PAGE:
•   the nature and scale of the issuer's business before the acquisition (e.g. whether it is a listed shell);
•   any fundamental change in the issuer's principal business (e.g. the existing business would be discontinued or very immaterial to the enlarged group's operations after the acquisition);
•   other events and transactions (historical, proposed or intended) which, together with the acquisition, form a series of arrangements to circumvent the RTO Rules (e.g. a disposal of the issuer's original business simultaneously with a very substantial acquisition); and
•   any issue of Restricted Convertible Securities2 to the vendor which would provide it with de facto control of the issuer.
8. A transaction would be treated as an extreme very substantial acquisition (extreme VSA) where the Exchange considers it "extreme" by reference to the criteria set out in paragraph 7, but the assets to be acquired can meet the minimum profit requirement under Rule 8.05 (the positive cash flow requirement under GEM Rule 11.12A) and circumvention of new listing requirements would not be a material concern. Extreme VSAs are presented to the Listing Committee for its decision."
9. Paragraph 2 of Practice Note 3 provides that
"…In all cases the trading record period of a new applicant must enable the Exchange and investors to make an informed assessment of the management's ability to manage the applicant's business and the likely performance of that business in the future…".

ANALYSIS

10. In this case, the Exchange applied the principle based test to assess whether the proposed acquisition would constitute a RTO under Rule 14.06(6). When applying the principle based test, the Exchange would consider all the criteria set out in Guidance Letter GL78-14 to assess whether, taking the criteria together, a proposed acquisition would constitute an attempt to achieve a listing of the assets to be acquired and a means to circumvent the Exchange's new listing requirements.
11. When making the assessment, the Exchange noted that:
a. Company A's existing business had a small scale of operations. Based on the size tests for the proposed acquisition, the Target was significantly larger than Company A.
b. The proposed acquisition would result in a fundamental change in Company A's business. The Target was engaged in coal mining which was different from Company A's existing trading business.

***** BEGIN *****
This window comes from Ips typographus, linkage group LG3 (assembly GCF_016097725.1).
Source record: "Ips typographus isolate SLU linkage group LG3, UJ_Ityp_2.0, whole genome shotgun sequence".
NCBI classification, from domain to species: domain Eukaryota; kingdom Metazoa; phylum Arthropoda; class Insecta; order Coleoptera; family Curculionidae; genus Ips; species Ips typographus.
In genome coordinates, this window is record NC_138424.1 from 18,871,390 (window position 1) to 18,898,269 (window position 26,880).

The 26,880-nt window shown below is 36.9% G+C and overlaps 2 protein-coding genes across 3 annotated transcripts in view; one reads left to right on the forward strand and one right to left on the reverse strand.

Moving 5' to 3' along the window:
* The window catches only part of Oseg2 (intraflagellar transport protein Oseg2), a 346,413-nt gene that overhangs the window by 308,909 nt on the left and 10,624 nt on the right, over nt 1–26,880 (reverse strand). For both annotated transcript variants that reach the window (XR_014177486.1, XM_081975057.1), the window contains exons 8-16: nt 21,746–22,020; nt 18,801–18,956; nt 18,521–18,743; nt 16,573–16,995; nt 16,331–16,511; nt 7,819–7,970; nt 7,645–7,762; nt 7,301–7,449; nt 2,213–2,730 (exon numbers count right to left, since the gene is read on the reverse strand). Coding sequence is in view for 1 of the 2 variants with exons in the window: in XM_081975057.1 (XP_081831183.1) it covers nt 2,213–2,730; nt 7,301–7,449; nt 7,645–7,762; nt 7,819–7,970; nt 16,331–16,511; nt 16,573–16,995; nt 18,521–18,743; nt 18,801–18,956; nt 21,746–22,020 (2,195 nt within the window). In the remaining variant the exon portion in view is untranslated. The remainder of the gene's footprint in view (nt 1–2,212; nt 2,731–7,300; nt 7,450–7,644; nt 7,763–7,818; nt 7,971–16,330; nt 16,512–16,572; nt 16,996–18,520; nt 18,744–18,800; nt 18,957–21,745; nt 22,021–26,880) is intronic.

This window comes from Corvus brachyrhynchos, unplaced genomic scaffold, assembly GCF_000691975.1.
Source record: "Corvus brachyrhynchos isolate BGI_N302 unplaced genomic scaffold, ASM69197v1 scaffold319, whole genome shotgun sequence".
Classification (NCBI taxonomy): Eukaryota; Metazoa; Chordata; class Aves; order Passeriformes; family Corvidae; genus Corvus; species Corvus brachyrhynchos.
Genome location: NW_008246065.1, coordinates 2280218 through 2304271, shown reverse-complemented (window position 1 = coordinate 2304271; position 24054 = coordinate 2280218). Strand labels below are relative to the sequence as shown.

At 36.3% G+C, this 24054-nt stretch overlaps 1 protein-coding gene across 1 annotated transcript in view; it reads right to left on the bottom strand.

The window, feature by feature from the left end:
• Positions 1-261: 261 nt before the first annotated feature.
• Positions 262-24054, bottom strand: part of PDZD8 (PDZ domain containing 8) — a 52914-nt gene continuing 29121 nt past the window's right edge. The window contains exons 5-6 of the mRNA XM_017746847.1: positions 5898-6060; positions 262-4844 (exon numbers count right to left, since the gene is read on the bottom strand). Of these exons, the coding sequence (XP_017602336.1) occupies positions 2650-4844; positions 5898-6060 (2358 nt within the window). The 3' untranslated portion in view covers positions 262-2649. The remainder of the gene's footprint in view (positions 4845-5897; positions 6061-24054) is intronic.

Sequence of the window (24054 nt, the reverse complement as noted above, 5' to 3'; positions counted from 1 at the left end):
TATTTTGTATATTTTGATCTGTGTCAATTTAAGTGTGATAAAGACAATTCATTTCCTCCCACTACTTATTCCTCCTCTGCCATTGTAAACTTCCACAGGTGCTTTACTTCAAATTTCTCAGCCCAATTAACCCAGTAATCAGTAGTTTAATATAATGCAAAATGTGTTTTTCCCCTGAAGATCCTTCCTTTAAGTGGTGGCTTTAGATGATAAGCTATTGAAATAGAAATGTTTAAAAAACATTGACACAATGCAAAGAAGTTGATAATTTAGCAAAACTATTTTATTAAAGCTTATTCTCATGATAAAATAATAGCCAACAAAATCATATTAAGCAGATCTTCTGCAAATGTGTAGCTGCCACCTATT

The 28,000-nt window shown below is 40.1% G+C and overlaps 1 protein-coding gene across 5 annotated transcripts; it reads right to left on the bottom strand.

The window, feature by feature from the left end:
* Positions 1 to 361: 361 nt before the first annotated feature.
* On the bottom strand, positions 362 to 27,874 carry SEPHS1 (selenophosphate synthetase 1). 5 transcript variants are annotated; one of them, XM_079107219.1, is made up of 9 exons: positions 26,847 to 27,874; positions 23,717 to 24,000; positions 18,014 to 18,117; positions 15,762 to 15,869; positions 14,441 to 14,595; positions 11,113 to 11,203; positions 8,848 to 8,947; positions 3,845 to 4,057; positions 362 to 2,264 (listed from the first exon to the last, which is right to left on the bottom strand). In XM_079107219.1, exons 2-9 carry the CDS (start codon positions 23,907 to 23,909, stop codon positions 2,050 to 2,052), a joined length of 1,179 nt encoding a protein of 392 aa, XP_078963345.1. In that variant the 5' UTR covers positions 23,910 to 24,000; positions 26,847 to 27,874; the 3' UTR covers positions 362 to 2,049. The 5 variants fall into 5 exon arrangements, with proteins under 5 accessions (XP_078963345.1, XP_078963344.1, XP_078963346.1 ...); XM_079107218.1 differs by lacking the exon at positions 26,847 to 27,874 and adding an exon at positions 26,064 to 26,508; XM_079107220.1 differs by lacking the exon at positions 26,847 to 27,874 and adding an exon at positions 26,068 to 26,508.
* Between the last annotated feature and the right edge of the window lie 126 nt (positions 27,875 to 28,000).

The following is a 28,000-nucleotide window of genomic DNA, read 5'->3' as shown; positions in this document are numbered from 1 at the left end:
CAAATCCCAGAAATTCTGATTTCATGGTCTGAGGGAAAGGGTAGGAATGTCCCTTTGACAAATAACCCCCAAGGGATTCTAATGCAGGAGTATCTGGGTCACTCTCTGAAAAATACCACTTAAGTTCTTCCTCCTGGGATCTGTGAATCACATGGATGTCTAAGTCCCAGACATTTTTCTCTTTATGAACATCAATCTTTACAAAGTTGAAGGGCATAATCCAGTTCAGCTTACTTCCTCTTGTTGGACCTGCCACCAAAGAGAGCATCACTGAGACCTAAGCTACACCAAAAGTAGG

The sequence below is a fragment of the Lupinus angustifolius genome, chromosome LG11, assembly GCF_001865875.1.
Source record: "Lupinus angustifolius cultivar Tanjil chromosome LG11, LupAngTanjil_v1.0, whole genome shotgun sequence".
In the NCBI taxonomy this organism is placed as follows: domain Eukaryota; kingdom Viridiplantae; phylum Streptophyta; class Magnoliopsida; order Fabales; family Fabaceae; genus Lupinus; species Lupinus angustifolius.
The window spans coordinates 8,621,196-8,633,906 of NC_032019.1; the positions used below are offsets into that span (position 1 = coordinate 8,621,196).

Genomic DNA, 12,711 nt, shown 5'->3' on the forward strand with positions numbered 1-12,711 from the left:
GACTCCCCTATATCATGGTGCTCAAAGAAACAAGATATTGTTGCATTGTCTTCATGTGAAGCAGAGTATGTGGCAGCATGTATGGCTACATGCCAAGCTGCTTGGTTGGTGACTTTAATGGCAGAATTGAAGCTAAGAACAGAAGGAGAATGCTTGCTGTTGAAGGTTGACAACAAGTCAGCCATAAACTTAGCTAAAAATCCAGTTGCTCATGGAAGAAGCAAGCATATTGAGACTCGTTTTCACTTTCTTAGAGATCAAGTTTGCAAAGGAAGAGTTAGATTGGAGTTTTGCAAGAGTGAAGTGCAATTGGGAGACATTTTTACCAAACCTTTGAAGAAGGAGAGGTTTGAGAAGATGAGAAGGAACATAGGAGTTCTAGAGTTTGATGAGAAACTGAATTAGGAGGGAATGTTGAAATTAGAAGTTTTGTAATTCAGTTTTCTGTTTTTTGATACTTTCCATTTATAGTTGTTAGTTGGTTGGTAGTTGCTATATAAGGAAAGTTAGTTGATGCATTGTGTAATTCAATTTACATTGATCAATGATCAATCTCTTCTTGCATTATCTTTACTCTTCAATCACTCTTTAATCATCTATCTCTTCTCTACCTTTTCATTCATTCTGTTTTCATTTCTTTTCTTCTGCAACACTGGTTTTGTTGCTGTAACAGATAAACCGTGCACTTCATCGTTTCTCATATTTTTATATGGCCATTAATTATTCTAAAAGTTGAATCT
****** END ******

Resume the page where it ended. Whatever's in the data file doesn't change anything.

c. Although Company A submitted that the Target would meet the profit requirement under Rule 8.05, the Exchange was concerned that the Target's historical financial information were not representative of its future performance due to the significant changes in its business model, including the type of coal sold and the sales and distribution arrangements. In particular, the Target's products were mixed with Company B's products and sold through Company B. The Target only developed its own sales functions for the purpose of selling its own products recently. As these changes only took place recently, the Target's trading record could not provide sufficient information to allow investors to make an informed assessment of the management's ability to manage the Target's business and the likely performance of that business in the future. The Exchange was concerned that Company A could not satisfy the new listing requirements under Paragraph 2 of Practice Note 3.
12. Based on the above, the Exchange considered that the proposed acquisition was an extreme case and constituted a RTO under Rule 14.06(6).
13. The Exchange disagreed with Company A's view that the acquisition should constitute an extreme VSA. As set out in the RTO guidance letter, an extreme VSA applies in situation where the assets to be acquired can meet the minimum profit requirement under Rule 8.05 and circumvention of new listing requirements would not be a material concern. In this case, the Exchange did not consider that the acquisition could fall into the situation of an extreme VSA under the guidance letter given its concern over the Target's ability to satisfy the new listing requirements as discussed in paragraph 11c above.

CONCLUSION

14. The proposed acquisition constituted a reverse takeover for Company A under Rule 14.06(6).

1 Time reference is the time to date of the decision.

2Restricted Convertible Securities are highly dilutive convertible securities with a conversion restriction mechanism (e.g. restriction from conversion that would cause the securities holder to hold 30% interest or higher) to avoid triggering a change of control under the Code on Takeovers and Mergers.